panel has buttons for playing back
sounds. Mess around a bit to get the effect you’re looking for.
side-to-side position, and Y relates to the
bottom-to-top position. The center of
the screen is (0, 0). You can see how the
screen is organized by selecting the stage.
Go to the Backgrounds tab and import a background. In the main directory
of the backgrounds you’ll see a special
background image called the XY-grid.
This tool shows the XY coordinate system and is very handy when you’re trying
to figure out where you are on the screen.
Of course, you can replace it with some
other background when you’re ready to
move on. Figure 3 shows the Scratch editor with the grid showing.
The Move To button in the Motion panel
moves a sprite to a particular spot immediately. It’s easiest to determine positions
if you start with the grid as a background.
Also, when you first move to the Motion
panel, the Move To and Glide To buttons
are pre-set with the current position.
You can’t make a sprite completely
leave the stage, but you can hide and
show sprites. When the animation starts,
both sprites should be invisible.
Move your first sprite to the center of
the scene and say something (if you want).
The easiest way to synchronize between two or more sprites is by using the
message mechanism. Any sprite can send
a message. (There’s a Broadcast command on the Control menu.) Choose
New to create a new message.
Every sprite can also listen for mes-
sages. The Control panel includes a spe-
cial command called When I Receive.
You can use this command to listen for
any messages broadcast by any sprite.
This works much like actors on a stage.
In my example, when the program starts,
the cat and dog are both hidden off stage.
When the cat is finished with his line, he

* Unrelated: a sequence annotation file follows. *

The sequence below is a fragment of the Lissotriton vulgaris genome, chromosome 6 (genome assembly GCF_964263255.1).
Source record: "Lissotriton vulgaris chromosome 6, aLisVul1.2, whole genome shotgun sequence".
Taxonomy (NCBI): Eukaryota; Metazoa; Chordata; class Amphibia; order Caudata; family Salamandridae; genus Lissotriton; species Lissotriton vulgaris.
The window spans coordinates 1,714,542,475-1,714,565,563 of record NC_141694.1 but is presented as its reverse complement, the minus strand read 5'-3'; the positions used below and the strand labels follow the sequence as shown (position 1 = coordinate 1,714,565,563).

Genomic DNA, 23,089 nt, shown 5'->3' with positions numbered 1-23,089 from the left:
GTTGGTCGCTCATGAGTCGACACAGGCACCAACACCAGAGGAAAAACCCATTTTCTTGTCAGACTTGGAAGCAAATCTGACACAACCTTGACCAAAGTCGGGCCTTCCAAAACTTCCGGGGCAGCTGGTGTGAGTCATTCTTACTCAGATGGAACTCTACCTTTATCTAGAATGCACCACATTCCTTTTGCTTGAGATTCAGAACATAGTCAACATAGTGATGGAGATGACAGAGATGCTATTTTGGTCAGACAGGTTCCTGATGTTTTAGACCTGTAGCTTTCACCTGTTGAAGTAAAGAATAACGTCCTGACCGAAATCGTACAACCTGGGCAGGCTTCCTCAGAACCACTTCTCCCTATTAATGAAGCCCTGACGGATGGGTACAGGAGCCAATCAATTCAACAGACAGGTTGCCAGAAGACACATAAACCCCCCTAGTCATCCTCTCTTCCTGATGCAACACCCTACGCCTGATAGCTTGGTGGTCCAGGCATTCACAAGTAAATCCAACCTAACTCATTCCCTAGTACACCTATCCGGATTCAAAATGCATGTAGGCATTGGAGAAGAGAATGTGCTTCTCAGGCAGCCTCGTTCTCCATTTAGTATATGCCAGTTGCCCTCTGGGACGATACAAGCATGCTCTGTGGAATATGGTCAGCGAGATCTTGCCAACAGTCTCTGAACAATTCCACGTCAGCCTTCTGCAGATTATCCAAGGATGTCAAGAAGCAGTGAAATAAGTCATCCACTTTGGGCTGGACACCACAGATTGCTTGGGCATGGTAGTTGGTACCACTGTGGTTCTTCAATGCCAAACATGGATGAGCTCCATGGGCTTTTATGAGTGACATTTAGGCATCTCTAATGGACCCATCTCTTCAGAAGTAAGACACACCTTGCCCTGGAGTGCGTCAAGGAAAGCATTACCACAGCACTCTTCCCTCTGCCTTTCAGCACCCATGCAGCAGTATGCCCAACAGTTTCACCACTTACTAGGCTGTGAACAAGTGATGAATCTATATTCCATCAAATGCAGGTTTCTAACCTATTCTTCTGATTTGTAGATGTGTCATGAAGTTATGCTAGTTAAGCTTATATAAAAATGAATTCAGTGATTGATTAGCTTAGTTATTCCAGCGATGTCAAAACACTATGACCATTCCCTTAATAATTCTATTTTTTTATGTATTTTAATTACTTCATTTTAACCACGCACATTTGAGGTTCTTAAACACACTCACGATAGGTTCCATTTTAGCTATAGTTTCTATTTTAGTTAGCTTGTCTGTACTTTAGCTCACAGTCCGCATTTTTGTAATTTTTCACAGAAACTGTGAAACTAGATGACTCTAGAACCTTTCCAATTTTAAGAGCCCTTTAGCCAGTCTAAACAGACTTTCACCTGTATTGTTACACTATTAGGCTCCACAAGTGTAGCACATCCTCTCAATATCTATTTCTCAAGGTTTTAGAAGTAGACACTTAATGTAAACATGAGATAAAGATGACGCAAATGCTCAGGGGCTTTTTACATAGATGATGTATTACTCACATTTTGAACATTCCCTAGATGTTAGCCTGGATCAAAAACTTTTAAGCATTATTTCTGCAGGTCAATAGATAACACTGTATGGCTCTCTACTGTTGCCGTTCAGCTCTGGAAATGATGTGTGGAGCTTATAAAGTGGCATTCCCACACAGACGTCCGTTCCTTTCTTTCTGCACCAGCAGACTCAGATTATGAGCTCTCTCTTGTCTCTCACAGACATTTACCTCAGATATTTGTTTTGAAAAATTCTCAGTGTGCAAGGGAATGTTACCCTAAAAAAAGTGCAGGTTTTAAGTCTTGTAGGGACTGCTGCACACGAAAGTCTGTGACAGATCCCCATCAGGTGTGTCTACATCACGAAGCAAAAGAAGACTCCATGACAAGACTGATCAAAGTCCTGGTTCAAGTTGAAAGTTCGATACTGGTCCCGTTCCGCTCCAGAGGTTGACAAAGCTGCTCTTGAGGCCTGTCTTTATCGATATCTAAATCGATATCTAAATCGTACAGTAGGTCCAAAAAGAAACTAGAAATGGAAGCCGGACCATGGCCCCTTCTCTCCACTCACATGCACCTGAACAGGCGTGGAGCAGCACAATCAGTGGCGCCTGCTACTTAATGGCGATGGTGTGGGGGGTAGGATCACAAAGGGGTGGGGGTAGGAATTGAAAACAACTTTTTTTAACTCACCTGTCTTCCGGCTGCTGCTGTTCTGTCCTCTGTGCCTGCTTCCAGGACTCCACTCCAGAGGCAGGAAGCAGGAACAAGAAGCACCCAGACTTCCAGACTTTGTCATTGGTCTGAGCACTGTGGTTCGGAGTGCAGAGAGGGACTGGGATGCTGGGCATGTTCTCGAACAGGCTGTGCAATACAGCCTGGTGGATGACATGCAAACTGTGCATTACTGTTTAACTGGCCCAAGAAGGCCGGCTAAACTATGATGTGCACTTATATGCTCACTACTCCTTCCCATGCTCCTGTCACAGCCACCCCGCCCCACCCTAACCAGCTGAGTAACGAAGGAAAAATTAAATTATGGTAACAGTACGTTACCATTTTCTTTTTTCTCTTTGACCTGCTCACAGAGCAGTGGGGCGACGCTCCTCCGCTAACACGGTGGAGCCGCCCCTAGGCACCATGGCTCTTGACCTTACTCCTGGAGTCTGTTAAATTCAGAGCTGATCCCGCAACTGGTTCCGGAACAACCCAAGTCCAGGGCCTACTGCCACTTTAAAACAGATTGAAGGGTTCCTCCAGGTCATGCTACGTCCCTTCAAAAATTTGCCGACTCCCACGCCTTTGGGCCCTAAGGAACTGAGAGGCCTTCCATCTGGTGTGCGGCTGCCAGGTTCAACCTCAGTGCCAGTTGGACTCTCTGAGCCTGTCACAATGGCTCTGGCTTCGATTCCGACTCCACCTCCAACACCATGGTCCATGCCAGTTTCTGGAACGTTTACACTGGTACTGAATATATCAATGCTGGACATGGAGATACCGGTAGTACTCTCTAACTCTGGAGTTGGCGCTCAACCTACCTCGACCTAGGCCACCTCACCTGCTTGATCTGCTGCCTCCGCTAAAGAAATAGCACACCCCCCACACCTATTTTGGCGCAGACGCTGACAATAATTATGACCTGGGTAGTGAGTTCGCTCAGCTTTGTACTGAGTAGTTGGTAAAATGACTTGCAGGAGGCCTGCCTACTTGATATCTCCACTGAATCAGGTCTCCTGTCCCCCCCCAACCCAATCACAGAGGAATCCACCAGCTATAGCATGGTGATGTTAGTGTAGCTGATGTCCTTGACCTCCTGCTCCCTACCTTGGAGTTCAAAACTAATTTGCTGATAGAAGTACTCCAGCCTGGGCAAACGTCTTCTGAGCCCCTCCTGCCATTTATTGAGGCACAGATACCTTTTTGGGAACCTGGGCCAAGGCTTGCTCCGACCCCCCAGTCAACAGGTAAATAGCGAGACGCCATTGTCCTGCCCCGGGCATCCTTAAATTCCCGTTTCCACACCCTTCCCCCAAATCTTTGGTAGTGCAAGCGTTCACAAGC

broadcasts the “CallDog” message. The
dog is patiently listening for “CallDog”
and moves onto the screen when he
hears his message. Messages represent an
extremely powerful mechanism. My joke
program uses a number of other mes-
sages to pass control from one sprite to
Up, Down, Left, and Right
The difference between an animation
and a game is user control (Okay, there are
a few other factors too, such as a goal and
an obstacle, but go with me here.) Your
next job is to make a sprite that moves up
when you press the Up arrow, down when
you press the Down arrow, and (I think
you’re catching on) left and right when the
appropriate arrows are pressed.
Here’s an example: www.aharrisbooks
User input involves getting some kind
of signal from the user, normally from
the keyboard or the mouse. This is done
with a combination of two types of buttons: ( 1) if statements and ( 2) sensors.
When you use the word if in English,
you’re normally testing to see if something is true. That’s exactly how if statements work in Scratch. On every frame
(several times a second), we need to
check to see if a key is being pressed.
This means you need a Forever loop.
Inside that loop, you’ll need an If command. (Both are found in the Controls
tab.) Note that If has a little hexagon
shape inside it. This indicates you need a
condition (a true or false test).
Look into the Sensing tab and you’ll see
a great number of tests. The one you’re
looking for is Key <space> Pressed. Now
place a movement command, and when
you press the appropriate key, you’ll
move in the indicated direction. Figure 4
shows this in action.